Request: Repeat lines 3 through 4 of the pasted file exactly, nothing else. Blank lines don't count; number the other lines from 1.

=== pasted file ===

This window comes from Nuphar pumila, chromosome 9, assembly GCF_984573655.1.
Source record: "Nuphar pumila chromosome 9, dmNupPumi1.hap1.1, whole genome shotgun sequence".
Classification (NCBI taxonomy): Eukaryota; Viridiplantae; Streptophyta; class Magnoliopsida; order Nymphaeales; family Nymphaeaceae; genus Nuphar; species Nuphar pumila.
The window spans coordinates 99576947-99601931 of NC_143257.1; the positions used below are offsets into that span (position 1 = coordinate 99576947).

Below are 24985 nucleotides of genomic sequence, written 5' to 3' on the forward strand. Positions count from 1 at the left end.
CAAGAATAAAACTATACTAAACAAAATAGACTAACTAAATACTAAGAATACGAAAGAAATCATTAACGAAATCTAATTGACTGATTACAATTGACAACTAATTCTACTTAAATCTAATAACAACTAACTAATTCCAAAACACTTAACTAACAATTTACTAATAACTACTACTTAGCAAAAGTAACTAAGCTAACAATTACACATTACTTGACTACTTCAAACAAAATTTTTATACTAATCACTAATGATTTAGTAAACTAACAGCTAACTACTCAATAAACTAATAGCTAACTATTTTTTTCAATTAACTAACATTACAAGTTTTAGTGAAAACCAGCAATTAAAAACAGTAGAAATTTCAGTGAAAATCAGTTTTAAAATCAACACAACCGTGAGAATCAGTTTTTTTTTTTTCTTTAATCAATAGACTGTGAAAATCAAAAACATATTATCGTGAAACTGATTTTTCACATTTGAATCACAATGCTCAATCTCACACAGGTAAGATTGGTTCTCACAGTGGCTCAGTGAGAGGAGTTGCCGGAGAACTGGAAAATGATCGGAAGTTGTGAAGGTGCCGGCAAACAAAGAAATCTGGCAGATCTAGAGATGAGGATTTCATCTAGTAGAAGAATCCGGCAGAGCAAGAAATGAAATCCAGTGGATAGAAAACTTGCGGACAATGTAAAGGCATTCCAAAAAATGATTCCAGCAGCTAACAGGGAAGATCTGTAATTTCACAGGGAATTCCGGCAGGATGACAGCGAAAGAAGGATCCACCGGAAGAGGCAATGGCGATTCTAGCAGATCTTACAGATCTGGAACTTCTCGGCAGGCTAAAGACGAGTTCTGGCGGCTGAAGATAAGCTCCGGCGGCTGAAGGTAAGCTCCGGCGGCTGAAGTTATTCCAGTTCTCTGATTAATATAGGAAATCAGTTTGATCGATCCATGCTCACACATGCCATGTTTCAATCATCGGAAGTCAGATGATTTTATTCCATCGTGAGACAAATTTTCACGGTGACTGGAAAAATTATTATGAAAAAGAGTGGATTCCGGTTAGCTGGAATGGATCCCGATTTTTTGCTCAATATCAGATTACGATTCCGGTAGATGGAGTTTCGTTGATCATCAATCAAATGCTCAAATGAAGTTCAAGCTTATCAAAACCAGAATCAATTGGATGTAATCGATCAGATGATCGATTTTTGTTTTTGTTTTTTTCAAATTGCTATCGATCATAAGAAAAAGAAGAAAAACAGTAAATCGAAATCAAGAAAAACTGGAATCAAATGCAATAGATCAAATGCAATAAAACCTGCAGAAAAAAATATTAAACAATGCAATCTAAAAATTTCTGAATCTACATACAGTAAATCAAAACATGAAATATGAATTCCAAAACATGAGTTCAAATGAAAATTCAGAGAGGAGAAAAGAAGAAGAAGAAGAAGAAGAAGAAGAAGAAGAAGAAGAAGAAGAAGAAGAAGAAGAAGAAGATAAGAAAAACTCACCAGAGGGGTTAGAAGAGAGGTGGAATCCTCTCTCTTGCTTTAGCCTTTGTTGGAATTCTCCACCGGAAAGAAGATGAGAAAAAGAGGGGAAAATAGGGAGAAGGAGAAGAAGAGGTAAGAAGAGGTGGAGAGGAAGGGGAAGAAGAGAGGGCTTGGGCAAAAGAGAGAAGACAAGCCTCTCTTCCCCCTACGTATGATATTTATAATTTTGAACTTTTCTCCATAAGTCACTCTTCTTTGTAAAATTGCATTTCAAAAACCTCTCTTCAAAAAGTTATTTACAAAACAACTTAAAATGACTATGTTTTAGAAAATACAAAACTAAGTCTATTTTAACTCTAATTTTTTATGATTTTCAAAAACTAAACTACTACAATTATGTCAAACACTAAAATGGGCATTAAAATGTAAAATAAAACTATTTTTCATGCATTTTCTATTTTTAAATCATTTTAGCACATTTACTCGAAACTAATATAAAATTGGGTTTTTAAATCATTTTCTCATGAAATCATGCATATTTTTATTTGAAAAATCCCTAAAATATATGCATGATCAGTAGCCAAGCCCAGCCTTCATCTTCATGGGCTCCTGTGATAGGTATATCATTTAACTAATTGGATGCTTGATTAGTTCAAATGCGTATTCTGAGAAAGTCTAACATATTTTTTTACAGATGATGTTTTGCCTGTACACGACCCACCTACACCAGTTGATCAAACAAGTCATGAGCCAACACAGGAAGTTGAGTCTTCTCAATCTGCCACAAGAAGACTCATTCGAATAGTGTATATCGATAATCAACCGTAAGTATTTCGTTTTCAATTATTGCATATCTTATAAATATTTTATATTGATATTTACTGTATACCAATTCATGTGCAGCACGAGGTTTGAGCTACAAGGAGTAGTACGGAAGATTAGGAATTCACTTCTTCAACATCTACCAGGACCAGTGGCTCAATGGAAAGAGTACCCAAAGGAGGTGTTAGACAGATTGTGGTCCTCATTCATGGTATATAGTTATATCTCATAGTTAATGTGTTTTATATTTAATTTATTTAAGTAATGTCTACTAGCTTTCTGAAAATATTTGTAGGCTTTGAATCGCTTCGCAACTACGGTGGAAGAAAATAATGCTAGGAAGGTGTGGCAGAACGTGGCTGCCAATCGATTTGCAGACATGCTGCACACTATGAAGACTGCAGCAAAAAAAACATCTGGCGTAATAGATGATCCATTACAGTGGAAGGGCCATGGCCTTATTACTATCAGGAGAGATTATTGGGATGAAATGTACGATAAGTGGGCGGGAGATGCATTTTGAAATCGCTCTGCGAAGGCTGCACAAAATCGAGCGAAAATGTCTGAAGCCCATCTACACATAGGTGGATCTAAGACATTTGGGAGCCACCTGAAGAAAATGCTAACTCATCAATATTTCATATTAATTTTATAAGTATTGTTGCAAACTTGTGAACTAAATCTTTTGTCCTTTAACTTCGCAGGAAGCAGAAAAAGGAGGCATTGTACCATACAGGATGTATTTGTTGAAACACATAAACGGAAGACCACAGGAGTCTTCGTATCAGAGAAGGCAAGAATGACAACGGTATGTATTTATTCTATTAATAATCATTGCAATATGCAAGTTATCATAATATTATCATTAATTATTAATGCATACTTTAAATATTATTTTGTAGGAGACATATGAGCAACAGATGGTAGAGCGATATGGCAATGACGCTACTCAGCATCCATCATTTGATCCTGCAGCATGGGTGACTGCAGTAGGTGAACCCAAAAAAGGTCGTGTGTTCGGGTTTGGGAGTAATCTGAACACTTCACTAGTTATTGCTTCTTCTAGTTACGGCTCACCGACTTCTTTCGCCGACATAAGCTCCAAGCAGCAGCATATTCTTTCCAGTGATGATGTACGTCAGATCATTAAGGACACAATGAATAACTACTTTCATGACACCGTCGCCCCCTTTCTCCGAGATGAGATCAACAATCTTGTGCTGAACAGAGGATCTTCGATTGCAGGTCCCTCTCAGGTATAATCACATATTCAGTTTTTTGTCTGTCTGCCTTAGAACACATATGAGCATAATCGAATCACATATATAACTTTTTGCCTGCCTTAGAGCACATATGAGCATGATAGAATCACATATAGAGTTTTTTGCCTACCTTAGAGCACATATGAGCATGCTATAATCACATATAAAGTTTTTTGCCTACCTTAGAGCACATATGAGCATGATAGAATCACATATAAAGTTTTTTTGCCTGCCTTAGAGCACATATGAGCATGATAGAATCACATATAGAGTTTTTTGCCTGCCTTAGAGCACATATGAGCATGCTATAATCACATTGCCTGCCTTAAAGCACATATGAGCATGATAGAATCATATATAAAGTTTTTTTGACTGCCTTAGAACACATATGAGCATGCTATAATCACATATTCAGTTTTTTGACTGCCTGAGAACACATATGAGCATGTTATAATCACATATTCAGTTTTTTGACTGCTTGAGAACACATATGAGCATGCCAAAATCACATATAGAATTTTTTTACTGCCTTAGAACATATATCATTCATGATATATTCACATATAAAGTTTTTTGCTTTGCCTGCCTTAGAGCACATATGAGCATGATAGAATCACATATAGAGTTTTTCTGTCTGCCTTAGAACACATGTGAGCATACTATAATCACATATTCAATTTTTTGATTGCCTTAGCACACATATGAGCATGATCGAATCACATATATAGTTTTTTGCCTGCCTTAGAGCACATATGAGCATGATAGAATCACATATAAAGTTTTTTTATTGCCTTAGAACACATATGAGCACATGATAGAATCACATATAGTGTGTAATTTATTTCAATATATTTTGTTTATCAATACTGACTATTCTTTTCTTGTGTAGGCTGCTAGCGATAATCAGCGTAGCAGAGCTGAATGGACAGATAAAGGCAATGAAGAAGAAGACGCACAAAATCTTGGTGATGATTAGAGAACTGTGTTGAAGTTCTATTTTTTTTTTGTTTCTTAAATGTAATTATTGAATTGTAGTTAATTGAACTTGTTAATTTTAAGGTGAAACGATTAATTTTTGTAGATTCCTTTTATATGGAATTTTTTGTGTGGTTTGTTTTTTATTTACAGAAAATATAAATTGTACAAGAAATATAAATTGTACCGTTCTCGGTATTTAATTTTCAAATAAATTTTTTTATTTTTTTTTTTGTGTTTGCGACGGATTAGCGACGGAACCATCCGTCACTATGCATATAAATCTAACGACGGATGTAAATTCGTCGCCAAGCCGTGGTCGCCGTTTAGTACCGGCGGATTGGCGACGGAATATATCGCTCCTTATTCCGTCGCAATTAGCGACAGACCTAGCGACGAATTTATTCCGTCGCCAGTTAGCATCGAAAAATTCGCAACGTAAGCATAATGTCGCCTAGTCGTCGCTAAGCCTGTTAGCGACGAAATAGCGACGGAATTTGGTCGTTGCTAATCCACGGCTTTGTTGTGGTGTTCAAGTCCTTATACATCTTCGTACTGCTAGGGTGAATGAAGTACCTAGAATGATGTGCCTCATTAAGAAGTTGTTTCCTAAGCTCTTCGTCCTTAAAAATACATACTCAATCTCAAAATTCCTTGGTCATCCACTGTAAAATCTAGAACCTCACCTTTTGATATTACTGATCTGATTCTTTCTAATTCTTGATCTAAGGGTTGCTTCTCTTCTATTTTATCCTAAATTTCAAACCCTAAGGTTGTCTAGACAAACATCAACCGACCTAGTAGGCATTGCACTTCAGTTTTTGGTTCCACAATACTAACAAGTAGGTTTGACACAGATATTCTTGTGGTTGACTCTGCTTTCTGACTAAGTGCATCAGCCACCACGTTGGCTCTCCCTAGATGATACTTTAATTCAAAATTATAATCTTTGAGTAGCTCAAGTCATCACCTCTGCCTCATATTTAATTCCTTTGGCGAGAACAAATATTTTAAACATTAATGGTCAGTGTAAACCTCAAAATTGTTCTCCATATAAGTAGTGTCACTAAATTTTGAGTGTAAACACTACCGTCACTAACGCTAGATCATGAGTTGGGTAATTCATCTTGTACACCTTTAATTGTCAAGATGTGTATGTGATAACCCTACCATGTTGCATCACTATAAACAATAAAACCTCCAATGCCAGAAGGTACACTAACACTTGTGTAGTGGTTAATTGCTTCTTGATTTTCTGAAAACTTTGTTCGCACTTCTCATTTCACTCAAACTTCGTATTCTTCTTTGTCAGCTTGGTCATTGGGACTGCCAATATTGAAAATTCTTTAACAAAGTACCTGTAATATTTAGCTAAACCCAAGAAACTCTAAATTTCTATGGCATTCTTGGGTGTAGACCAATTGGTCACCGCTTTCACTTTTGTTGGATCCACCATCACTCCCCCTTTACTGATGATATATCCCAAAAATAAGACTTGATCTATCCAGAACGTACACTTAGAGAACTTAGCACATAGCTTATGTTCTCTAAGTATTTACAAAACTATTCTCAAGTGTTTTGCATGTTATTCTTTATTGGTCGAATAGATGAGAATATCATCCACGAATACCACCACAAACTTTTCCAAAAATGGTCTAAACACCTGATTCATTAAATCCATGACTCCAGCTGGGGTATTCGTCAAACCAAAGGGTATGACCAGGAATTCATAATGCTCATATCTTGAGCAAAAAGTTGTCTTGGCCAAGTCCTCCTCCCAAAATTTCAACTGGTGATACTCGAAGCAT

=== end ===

Classification (NCBI taxonomy): Eukaryota; Viridiplantae; Streptophyta; class Magnoliopsida; order Nymphaeales; family Nymphaeaceae; genus Nuphar; species Nuphar pumila.
The window spans coordinates 99576947-99601931 of NC_143257.1; the positions used below are offsets into that span (position 1 = coordinate 99576947).